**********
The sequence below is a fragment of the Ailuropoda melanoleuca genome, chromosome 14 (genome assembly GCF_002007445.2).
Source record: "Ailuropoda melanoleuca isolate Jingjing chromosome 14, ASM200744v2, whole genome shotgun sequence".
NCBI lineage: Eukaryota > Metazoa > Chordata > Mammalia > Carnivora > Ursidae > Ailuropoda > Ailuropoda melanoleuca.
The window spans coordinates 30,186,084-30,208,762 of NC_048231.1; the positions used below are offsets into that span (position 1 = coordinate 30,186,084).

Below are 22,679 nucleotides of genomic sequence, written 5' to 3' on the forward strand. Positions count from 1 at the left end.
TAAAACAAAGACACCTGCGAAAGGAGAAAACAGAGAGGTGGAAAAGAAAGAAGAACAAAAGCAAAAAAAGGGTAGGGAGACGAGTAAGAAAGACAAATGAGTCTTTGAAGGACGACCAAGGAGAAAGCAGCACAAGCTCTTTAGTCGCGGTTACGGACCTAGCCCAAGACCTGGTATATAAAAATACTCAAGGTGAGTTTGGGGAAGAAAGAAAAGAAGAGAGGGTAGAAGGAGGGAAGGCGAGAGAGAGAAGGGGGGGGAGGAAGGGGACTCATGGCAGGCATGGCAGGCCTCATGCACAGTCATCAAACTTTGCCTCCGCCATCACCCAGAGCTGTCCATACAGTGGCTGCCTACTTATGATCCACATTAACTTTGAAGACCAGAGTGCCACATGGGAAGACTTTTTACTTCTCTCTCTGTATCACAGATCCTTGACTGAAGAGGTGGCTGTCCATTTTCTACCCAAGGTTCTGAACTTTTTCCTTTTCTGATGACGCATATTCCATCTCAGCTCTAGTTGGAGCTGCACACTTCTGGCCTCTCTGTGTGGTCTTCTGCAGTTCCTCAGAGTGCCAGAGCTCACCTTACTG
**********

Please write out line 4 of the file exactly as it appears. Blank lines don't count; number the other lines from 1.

The window spans coordinates 30,186,084-30,208,762 of NC_048231.1; the positions used below are offsets into that span (position 1 = coordinate 30,186,084).